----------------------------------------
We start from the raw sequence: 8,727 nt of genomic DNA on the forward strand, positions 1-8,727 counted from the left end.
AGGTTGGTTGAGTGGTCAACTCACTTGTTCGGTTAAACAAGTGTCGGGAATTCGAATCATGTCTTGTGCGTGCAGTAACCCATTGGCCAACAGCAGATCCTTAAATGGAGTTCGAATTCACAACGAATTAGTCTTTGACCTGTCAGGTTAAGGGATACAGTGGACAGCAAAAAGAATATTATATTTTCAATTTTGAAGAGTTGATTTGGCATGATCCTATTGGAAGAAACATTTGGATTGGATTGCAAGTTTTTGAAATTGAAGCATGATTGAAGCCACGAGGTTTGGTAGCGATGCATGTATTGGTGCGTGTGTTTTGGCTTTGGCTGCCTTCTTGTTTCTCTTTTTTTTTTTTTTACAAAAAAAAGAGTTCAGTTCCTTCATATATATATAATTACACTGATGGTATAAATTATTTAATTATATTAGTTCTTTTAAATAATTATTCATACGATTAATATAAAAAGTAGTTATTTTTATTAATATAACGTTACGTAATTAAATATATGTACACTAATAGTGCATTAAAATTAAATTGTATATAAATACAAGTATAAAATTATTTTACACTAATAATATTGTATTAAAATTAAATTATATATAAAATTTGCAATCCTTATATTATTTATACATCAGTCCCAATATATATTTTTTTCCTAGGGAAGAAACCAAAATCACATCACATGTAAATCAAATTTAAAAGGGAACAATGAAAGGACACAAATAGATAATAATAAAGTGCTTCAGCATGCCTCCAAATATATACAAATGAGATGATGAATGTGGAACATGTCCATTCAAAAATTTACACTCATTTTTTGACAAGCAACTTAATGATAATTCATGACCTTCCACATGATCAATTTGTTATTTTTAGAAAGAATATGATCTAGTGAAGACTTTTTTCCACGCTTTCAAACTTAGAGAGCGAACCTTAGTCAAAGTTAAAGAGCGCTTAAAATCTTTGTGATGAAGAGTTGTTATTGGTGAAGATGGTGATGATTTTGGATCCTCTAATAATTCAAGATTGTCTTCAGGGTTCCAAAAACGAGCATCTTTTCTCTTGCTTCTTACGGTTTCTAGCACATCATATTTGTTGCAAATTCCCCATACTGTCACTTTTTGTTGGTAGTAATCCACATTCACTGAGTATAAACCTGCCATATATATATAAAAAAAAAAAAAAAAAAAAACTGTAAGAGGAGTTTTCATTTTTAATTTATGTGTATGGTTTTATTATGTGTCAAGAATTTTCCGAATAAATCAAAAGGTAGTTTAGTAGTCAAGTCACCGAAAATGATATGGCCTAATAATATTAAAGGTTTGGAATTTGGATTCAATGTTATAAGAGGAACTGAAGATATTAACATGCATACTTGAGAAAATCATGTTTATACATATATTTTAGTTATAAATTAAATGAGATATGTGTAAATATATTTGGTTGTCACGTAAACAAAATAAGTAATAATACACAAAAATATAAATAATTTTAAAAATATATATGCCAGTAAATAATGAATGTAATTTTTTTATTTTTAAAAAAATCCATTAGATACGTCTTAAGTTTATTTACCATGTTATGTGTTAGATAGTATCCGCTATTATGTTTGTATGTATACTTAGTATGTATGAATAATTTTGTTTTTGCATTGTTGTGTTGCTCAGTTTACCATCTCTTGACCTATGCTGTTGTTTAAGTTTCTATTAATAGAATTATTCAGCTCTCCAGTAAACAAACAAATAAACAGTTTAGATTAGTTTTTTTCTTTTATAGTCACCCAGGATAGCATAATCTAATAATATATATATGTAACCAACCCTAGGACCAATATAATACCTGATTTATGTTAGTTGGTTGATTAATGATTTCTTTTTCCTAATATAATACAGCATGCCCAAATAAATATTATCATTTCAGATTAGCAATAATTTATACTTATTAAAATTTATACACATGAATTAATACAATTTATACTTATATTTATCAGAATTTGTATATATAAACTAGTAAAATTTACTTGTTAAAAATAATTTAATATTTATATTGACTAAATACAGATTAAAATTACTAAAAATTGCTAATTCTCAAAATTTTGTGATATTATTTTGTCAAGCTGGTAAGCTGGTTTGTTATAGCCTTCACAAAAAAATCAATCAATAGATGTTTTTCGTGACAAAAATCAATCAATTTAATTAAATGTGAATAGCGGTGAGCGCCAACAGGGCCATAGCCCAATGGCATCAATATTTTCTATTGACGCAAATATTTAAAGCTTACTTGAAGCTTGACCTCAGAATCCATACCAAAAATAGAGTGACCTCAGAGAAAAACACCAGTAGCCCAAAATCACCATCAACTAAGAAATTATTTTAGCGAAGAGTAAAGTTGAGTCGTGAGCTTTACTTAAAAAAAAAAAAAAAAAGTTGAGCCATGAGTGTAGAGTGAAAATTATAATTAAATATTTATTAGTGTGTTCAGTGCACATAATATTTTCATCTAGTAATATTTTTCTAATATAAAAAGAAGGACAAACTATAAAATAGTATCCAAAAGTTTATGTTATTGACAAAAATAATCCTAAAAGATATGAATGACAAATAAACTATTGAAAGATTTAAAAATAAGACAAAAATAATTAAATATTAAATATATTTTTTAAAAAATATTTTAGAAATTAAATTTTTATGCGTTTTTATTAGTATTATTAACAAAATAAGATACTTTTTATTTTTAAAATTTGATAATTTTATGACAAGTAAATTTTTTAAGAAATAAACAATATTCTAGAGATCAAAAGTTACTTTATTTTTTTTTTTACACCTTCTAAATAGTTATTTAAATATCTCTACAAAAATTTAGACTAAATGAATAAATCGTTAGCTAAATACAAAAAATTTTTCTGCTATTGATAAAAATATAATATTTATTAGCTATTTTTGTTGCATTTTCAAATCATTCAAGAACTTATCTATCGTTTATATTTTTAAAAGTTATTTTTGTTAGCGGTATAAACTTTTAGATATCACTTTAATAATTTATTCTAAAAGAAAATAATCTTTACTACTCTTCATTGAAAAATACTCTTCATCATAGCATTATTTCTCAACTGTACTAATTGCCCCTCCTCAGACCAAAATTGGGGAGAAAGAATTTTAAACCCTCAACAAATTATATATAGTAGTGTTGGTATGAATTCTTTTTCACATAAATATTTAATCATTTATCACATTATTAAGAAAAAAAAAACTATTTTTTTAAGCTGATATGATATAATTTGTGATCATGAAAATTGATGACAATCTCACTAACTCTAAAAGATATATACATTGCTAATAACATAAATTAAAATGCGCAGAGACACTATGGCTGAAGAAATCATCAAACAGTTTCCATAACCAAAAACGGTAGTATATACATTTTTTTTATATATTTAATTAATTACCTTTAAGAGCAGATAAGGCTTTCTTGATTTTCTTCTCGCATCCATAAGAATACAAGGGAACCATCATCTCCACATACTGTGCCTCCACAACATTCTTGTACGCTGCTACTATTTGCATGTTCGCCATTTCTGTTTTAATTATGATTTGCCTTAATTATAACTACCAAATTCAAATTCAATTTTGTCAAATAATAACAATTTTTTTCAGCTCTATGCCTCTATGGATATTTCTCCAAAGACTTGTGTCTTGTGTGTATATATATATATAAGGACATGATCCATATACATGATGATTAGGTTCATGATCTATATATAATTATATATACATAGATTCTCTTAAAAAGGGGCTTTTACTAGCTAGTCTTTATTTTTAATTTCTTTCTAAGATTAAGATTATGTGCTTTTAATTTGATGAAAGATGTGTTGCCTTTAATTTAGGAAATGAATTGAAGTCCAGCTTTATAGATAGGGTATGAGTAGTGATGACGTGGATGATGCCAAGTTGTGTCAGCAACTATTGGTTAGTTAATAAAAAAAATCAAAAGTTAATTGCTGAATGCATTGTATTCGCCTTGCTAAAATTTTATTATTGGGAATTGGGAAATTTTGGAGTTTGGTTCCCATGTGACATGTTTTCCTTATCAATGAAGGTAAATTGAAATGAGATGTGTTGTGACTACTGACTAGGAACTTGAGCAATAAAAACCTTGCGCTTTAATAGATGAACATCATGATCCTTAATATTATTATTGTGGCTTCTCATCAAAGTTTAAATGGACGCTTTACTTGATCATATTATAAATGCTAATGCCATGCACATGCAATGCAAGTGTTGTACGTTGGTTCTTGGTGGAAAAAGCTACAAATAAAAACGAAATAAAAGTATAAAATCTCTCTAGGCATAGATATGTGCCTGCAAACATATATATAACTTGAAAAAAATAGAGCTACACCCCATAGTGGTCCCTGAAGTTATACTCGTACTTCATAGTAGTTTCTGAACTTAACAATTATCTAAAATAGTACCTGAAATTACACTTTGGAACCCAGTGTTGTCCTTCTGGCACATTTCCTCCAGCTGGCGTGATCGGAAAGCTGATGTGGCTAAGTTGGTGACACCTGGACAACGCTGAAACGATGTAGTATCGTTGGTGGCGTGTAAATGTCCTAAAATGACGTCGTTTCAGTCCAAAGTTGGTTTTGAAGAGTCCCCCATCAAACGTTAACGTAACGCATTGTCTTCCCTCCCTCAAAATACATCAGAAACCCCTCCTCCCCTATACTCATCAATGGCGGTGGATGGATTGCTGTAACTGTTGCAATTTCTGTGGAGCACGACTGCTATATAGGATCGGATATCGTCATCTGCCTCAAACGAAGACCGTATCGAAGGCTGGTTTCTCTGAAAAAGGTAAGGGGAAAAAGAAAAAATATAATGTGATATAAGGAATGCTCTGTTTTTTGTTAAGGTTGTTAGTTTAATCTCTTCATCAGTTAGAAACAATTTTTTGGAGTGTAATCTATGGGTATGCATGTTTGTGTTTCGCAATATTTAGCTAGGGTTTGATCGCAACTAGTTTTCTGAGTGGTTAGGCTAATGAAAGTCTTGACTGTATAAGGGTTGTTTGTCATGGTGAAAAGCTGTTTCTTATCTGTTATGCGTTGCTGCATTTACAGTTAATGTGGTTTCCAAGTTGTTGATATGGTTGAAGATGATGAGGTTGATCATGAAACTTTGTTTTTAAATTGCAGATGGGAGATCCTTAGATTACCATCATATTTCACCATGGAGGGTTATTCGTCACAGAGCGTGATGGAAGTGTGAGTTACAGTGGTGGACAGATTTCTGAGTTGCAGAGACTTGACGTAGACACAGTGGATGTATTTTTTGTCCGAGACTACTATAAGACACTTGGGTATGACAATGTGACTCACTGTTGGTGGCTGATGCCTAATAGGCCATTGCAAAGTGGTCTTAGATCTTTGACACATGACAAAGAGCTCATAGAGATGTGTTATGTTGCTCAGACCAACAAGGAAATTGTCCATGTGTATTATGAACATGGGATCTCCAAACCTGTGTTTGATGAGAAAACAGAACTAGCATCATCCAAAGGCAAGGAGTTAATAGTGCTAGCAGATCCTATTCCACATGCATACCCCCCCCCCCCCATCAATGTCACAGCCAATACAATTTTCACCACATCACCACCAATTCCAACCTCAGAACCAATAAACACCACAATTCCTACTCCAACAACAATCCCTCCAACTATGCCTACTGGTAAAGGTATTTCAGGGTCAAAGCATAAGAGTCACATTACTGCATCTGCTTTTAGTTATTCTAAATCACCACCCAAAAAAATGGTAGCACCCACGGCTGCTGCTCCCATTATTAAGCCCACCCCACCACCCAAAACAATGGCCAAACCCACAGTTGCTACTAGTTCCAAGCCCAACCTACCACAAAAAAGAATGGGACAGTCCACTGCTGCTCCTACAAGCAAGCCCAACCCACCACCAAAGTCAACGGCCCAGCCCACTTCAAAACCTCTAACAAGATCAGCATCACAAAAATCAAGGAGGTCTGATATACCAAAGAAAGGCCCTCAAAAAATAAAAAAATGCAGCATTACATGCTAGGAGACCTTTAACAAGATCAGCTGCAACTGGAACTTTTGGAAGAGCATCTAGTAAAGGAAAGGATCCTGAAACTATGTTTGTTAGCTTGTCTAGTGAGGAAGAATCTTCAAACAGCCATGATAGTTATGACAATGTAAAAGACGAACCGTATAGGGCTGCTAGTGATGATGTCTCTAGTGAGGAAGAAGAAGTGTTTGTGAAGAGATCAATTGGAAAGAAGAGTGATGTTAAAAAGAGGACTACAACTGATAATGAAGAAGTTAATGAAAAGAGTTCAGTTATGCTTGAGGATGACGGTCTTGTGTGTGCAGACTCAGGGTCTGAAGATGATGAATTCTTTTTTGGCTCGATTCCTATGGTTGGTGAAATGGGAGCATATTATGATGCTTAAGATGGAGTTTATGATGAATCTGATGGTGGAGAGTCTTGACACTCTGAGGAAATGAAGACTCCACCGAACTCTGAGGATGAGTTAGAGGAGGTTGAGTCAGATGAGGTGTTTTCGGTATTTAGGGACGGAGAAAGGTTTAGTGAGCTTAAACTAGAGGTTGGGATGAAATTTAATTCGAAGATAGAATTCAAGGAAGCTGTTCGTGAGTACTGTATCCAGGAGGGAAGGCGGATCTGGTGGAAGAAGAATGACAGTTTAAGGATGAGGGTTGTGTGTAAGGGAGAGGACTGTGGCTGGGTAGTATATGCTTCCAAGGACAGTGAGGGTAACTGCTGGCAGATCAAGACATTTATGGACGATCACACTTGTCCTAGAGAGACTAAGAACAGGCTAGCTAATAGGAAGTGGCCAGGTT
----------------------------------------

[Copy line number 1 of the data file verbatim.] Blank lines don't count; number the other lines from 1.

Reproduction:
We start from the raw sequence: 8,727 nt of genomic DNA on the forward strand, positions 1-8,727 counted from the left end.